As ‘Le Boreal’ headed along Amundsen Gulf, the naturalists were back at the bridge scouting for sea life. They were successful as they spotted a Bowhead Whale by mid-afternoon, and by early evening twenty more were sited. If not out on deck, one could take in Ralph Eshelman’s lecture entitled “Norwegian Land Grab or Canadian Complacency,” followed later by Richard Harker’s presentation named “In the Footsteps of Ansel Adams.” Another creative pastime was offered by Patricia and Jen who continued their series on the art of needle felting. To complete the activity, the Expedition Recap had a surprise performance by impresario Mike Beedell, adorned in his cow costume. What an introduction to Herschel Island!
Saturday, September 9, 2017
It was a rainy morning as ‘Le Boreal’ anchored off Quikiqtaruk (meaning island) or Herschel Island located in the northwest quadrant of Mackenzie Bay located off the coast of Canada’s Yukon Territory. Now a Yukon Territorial Park, Quikiqtaruk, has always been a gathering place. Inuvialuit have used the site for thousands of years and remnants of old dwellings are still visible. In the late 1800s, American whalers established a winter station at Pauline cove where ships were protected from storms and ice. Since then, the Anglican Church, the Hudson’s Bay Company, the Royal Canadian Corp of Signals and the RCMP were all present on Herschel Island. Our expedition to Herschel Island began on board with an orientation to the Park from its Inuvialuit rangers. Then it was into the zodiacs for a tour of the heritage park. Besides the excellent displays in the Community Hall and the Bone House, the adventurers walked the shoreline and the landscape to gain a feel for its natural and cultural history. A highlight was a chance to view and photograph a large Muskoxen grazing beside one of the buildings. It reinforced the earlier opportunity to witness these Arctic animals on Victoria Island.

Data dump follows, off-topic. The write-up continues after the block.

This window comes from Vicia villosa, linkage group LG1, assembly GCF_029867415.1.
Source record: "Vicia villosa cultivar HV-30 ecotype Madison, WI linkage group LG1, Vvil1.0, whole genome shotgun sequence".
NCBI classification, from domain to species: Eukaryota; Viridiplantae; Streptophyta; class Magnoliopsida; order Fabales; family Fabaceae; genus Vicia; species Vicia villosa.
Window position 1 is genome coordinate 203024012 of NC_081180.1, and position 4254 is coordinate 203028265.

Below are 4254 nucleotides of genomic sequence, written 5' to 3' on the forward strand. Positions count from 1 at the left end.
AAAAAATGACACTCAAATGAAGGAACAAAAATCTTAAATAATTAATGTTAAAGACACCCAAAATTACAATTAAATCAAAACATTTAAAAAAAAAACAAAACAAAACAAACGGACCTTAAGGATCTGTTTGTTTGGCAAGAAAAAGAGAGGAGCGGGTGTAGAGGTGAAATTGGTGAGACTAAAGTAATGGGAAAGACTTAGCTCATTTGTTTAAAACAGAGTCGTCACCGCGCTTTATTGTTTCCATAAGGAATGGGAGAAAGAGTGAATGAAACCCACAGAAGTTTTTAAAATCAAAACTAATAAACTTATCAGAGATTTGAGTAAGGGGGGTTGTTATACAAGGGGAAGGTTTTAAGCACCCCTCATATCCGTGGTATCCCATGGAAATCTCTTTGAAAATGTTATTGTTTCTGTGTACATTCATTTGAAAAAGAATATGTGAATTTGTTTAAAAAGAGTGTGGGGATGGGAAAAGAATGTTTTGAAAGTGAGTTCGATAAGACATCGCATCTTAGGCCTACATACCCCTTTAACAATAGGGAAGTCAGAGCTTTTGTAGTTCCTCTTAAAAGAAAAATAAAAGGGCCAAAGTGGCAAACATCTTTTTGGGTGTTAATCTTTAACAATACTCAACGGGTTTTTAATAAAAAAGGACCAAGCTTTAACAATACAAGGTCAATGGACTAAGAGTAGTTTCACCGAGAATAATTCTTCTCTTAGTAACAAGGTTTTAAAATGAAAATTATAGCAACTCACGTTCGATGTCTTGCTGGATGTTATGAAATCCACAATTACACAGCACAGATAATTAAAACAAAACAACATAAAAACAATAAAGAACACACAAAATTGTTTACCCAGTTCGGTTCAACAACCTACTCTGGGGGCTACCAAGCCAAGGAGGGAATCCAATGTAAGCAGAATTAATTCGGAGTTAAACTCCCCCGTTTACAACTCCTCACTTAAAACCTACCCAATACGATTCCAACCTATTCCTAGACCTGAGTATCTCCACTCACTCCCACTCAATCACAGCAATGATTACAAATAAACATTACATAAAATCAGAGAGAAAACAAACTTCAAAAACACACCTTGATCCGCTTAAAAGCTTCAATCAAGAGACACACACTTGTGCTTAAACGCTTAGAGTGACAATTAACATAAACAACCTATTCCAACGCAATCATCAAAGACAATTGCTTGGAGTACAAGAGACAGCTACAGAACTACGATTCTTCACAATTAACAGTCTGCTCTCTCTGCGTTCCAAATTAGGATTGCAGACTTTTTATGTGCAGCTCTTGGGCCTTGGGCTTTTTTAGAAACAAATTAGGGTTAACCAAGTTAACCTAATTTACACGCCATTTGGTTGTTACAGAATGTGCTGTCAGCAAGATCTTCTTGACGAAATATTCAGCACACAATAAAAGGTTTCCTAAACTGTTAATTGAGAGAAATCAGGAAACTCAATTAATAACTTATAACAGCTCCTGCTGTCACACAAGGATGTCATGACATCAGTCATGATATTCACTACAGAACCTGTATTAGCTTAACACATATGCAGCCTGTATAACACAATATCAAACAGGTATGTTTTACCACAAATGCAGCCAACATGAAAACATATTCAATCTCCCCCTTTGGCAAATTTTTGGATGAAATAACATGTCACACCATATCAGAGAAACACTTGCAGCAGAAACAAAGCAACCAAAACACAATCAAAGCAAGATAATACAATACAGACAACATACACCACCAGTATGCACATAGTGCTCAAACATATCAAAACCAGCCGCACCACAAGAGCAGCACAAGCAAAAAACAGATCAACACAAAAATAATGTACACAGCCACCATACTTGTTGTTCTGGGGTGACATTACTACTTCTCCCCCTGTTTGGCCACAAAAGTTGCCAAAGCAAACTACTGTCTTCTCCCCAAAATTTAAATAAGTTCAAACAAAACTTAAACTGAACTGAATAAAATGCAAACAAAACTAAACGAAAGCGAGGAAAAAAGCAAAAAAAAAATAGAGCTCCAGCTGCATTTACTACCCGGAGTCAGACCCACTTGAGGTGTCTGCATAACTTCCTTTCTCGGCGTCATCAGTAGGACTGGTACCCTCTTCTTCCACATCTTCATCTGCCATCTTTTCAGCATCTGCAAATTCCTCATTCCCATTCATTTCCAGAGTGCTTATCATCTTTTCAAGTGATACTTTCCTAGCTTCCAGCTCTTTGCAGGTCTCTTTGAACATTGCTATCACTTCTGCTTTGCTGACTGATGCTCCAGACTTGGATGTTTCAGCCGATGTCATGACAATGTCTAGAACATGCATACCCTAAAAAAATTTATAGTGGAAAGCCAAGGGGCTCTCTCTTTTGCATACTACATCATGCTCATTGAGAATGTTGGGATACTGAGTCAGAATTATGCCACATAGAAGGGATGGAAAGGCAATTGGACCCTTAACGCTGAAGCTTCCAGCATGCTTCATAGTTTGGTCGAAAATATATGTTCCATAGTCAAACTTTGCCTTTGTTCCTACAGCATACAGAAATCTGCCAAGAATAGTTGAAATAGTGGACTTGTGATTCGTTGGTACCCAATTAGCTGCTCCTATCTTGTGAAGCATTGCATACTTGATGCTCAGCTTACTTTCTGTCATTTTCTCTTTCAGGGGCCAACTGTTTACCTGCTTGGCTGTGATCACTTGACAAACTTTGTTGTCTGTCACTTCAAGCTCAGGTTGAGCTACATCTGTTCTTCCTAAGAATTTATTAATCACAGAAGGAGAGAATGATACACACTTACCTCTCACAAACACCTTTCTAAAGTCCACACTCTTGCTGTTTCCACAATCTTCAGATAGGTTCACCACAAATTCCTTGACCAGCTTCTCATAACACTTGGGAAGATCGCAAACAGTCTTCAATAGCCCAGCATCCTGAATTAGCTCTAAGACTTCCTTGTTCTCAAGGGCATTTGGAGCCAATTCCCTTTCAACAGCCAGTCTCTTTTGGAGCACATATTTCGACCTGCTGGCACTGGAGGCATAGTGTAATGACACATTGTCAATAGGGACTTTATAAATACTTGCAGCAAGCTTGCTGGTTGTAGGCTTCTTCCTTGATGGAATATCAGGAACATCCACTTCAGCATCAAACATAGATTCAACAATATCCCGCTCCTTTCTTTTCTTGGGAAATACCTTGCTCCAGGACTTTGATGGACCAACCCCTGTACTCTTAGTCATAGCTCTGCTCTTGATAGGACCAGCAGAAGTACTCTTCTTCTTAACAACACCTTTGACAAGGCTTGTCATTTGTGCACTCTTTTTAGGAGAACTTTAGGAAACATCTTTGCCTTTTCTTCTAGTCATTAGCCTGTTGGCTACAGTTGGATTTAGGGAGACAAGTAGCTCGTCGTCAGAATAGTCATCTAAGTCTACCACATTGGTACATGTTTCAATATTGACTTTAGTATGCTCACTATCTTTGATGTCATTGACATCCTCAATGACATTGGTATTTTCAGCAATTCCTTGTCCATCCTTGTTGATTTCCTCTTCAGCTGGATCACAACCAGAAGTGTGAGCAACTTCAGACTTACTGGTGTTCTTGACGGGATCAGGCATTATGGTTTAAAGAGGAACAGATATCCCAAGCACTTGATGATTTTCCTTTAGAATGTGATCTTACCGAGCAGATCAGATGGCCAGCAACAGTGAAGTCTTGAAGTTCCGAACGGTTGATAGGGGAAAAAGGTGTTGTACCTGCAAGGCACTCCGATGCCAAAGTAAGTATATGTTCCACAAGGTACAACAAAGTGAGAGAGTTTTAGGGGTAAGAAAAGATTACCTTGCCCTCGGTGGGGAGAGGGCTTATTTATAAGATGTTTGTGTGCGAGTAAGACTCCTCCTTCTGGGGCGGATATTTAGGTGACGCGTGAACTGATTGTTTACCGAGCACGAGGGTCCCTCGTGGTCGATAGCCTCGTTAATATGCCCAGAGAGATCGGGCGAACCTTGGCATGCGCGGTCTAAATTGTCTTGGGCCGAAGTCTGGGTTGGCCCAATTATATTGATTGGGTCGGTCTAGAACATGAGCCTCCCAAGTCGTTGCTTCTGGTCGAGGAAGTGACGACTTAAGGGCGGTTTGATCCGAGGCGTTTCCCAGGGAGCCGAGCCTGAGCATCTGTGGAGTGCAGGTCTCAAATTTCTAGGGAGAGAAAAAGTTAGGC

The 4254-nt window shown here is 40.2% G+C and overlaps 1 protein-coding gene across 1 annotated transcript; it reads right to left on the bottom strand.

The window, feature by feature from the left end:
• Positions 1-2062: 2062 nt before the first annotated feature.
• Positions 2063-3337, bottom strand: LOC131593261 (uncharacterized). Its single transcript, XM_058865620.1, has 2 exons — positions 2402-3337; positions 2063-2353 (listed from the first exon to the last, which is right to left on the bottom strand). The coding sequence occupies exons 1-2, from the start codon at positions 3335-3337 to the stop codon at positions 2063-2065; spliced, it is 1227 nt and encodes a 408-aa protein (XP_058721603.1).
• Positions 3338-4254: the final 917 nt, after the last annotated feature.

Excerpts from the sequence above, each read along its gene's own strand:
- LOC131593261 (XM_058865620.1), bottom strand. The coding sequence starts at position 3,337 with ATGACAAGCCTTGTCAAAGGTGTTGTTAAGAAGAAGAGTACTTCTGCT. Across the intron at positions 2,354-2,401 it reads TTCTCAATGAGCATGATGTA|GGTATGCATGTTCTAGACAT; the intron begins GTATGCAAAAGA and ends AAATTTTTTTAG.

Back on ‘Le Boreal,’ we made our way toward Point Barrow, our first port of call in the USA. Highlights of the afternoon included Brent Houston’s illuminating lecture on Arctic sea ice as wildlife habitat followed by, musician Mike Stevens engaging the audience in a discussion of his work and organization’s initiatives in Indigenous communities. It was an inspiring exchange. The day was completed by a classical musical recital with Roman Basiuk. .
September 11, 2017
Today, ‘Le Boreal’ cruised into the Chukchi Sea toward the Bering Strait. The Bering Sea is named for Vitus Bering, a Danish navigator in Russian service, who in 1741 was the first European to systematically explore this maritime area. He sailed northward from the Pacific Ocean and continued north to the Arctic Ocean. This is a rich area for seabirds and whales, including the rare North Pacific Right Whale. Unfortunately, it was a quiet day on the whale viewing front.
As we sailed all day toward Little Diomede Island, lectures, exercises, harmonica lessons and needle felting were the order of the day. Once again, our marine biologist enlightened his audience with his talk on “Oceanography, Productivity and Climate Change.” The Northwest Passage is a perfect case study in the challenges facing us in conserving the Arctic from the dramatic ecological pressures facing our oceans. Equally entertaining was geologist Ralph Eshelman’s talk with the entertaining title, “Creepy Creatures and Sea Monsters: Fact and Fiction.”
Mike Stevens held his last harmonica lesson and his ability to connect with his audience has borne fruit. The class is going to perform an original melody at the final recap. In the evening, the whole ship community gathered for Captain Erwan Le Rouzic’s farewell cocktail party followed by the captain’s Farewell Dinner.